Since virtually all of the food we consume is processed and packaged in some way, we have to be very diligent about making our choices. The clues to what lies within each of the different boxes are scattered throughout the package and not always easy to find or read. But since all of the concoctions lining the grocery shelves are NOT made equal, it is imperative that we do read and fully understand what we are eating. Otherwise, we are playing Russian Roulette with our health. However, recent evidence indicates that a majority of the people in this country cannot accurately decipher the clues presented them, and we are not even talking about understanding what the actual ingredients are. Click Here for details on the recent study.
It seems that people simply have not learned the skills they need to “hunt and gather” in the modern world. Certainly one of the first things our ancestors did was to educate their young about which plants were safe to consume and which were toxic. However, this critical transfer of knowledge ended right where TV dinners entered the scene. Our endless march toward everything NEW and our worship of technology has suffocated our good sense and the result is people that don’t even care what is in the box, as long as it tastes good. The boxes are full of empty promises which confuse, obfuscate and distract but the real truth is actually hidden in plain view.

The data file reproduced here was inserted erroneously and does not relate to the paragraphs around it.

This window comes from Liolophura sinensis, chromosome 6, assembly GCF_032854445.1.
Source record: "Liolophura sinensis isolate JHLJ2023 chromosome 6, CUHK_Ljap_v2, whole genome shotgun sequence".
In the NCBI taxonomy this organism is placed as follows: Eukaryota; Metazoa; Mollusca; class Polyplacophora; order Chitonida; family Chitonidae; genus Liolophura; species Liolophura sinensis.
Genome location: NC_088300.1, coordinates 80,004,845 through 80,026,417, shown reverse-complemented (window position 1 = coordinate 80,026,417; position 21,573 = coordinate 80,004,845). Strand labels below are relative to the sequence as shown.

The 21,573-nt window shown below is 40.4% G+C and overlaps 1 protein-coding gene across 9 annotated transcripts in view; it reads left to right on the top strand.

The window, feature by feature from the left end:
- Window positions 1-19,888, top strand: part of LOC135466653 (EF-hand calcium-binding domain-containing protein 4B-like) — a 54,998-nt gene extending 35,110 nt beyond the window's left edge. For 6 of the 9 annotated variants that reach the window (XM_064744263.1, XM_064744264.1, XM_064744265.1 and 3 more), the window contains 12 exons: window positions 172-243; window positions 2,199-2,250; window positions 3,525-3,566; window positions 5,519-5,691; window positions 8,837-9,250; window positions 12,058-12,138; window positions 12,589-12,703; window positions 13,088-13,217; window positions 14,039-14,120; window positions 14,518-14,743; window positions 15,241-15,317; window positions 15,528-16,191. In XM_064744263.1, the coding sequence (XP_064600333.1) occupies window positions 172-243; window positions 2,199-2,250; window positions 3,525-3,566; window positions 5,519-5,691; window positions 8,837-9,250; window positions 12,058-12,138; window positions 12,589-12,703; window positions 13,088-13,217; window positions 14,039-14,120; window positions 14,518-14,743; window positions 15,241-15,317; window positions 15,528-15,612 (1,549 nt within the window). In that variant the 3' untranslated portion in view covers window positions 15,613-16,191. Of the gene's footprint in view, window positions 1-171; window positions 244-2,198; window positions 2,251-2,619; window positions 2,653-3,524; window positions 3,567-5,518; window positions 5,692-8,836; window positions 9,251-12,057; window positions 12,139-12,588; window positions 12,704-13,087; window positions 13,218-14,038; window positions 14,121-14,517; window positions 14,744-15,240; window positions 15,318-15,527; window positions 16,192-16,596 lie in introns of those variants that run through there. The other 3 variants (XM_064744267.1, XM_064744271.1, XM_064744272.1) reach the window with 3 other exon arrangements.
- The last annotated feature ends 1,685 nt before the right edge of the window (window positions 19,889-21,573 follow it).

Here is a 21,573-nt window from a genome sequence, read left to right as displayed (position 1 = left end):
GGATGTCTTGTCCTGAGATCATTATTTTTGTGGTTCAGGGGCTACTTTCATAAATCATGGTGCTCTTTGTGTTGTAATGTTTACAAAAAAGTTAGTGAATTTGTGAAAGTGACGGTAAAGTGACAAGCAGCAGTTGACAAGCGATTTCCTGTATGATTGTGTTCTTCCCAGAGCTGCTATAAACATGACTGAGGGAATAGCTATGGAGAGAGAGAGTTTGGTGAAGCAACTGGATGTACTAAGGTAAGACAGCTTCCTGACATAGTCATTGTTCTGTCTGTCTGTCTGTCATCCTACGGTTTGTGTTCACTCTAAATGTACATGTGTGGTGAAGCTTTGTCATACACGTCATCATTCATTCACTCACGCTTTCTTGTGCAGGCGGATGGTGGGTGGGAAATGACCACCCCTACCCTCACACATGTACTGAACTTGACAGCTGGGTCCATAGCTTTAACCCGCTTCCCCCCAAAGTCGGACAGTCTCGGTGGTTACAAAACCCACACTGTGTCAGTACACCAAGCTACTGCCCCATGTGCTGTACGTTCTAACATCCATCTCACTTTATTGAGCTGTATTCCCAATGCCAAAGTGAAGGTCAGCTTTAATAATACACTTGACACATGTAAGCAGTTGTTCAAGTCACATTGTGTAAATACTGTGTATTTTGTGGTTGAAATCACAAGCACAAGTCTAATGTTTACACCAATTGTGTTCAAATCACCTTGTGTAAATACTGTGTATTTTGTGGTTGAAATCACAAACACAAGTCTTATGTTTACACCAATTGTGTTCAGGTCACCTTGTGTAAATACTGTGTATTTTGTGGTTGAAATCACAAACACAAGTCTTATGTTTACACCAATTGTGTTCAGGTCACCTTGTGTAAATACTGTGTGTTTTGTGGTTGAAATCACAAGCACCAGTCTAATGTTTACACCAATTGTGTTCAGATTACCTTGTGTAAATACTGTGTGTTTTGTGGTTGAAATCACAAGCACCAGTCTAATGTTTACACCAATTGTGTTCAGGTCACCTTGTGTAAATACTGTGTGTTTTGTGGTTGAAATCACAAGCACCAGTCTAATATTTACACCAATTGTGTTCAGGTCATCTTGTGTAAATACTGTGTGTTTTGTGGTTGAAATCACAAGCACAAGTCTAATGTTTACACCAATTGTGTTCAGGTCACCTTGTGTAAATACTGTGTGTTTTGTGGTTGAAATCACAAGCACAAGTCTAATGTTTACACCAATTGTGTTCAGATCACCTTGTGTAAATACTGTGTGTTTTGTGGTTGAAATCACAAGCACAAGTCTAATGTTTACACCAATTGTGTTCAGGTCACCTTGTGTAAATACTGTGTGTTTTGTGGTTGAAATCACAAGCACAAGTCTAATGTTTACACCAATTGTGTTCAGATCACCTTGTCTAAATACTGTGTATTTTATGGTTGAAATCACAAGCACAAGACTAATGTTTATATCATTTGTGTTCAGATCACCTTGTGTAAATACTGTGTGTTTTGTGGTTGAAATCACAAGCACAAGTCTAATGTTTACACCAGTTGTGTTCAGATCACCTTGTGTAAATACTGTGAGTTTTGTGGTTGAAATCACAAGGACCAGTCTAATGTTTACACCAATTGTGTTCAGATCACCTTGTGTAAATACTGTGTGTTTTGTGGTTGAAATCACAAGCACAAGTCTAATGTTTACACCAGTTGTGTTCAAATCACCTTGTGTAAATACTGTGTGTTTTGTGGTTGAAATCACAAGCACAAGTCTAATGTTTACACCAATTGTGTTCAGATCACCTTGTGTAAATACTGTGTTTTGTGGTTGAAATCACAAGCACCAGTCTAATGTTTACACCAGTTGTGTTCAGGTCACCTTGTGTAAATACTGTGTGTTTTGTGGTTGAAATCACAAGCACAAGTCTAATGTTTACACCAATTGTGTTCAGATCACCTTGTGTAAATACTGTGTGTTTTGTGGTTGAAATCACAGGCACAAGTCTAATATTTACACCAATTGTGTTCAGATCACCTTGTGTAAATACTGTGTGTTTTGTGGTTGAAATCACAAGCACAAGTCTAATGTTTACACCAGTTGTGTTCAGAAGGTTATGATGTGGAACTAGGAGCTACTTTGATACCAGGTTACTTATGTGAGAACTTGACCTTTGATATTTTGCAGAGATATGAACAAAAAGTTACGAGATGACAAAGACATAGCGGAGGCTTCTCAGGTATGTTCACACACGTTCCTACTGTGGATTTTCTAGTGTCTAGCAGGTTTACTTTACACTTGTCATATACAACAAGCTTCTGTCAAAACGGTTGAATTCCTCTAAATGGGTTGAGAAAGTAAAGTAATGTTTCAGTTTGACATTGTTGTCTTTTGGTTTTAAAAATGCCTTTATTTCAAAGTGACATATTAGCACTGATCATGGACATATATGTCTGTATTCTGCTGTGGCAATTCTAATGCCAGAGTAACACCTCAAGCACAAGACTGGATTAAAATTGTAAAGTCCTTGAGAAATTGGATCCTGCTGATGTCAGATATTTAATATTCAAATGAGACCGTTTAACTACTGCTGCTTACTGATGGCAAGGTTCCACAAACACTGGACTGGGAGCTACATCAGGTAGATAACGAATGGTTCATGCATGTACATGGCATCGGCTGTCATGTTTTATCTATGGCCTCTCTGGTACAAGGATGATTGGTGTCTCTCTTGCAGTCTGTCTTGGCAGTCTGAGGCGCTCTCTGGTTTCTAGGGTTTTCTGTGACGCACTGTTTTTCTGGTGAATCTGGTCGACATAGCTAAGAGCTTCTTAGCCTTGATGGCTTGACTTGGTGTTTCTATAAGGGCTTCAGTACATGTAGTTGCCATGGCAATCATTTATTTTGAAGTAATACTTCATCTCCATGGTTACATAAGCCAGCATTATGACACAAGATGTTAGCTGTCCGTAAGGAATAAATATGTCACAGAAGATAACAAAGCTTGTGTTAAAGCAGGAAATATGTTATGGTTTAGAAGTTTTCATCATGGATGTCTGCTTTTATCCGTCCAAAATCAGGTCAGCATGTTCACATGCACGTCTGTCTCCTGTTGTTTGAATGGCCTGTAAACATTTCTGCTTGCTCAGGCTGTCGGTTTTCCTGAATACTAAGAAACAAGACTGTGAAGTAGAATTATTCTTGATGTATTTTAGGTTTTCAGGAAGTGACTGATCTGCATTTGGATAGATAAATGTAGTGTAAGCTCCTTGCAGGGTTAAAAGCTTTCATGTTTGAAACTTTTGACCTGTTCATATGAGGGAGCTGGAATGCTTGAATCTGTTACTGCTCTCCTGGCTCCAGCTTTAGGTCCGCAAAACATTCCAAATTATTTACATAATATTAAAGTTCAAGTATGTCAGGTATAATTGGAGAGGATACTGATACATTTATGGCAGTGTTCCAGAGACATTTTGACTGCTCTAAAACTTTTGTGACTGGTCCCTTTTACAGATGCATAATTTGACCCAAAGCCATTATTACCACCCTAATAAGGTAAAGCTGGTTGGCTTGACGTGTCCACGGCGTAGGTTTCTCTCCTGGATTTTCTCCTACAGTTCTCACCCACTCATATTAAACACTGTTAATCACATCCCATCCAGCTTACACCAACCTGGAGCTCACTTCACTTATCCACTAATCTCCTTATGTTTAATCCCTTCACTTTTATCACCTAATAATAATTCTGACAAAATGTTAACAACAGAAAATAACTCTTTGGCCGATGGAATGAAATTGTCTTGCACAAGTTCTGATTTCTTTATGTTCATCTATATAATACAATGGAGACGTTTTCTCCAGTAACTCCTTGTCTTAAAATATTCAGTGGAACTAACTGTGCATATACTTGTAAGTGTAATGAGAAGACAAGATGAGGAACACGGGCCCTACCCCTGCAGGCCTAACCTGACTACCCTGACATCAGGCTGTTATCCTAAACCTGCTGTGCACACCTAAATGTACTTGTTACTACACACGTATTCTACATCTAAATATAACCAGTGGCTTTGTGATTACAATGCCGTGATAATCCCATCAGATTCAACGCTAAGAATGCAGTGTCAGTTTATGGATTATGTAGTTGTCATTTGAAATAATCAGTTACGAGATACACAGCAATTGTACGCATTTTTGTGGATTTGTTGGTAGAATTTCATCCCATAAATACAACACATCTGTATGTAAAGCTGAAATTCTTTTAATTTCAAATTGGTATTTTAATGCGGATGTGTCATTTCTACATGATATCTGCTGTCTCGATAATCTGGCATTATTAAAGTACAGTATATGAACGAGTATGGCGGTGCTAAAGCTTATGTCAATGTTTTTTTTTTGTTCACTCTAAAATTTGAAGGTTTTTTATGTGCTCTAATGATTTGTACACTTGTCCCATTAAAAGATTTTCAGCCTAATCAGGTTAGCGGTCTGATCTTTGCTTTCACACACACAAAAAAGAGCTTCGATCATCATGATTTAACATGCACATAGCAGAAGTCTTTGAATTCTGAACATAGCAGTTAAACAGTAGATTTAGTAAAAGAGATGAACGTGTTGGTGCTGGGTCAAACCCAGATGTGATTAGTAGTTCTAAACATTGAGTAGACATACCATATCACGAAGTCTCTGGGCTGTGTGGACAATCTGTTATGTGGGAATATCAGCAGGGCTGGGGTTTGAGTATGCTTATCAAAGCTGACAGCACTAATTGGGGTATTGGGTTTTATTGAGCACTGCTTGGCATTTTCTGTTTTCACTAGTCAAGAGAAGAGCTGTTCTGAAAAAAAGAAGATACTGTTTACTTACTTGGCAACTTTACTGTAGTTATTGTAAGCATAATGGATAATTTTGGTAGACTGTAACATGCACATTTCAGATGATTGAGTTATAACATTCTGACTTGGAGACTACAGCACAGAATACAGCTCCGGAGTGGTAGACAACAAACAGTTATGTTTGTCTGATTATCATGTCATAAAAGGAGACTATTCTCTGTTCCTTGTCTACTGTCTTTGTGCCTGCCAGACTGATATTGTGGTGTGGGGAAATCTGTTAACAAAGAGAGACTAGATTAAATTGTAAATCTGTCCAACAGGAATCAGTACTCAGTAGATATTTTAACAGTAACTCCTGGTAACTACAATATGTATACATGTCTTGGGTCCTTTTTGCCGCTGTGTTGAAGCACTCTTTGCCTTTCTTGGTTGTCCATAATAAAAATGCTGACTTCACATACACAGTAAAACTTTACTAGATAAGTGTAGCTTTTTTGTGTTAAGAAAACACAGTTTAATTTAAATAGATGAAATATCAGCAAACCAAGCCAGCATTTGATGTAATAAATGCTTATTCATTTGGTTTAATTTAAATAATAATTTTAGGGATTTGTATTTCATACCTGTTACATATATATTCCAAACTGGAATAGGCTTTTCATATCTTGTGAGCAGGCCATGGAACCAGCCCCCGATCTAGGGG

Educating ourselves and our children about what we should be eating is a vital part of our survival as a healthy and productive species. Because most of what we eat is a long, long way from the place it was grown we must be ever vigilant in honing our “hunting and gathering” skills, just as our predecessors did throughout the ages. Our modern tools are not spears and lances, but books and blogs and these we must learn to wield as deftly as a hunter wields his bow and arrow. We must accept the fact that to be healthy, not simply to survive, requires effort, training and pursuit just as it always has.
Stay tuned for the upcoming series about how to read a label and what to look for.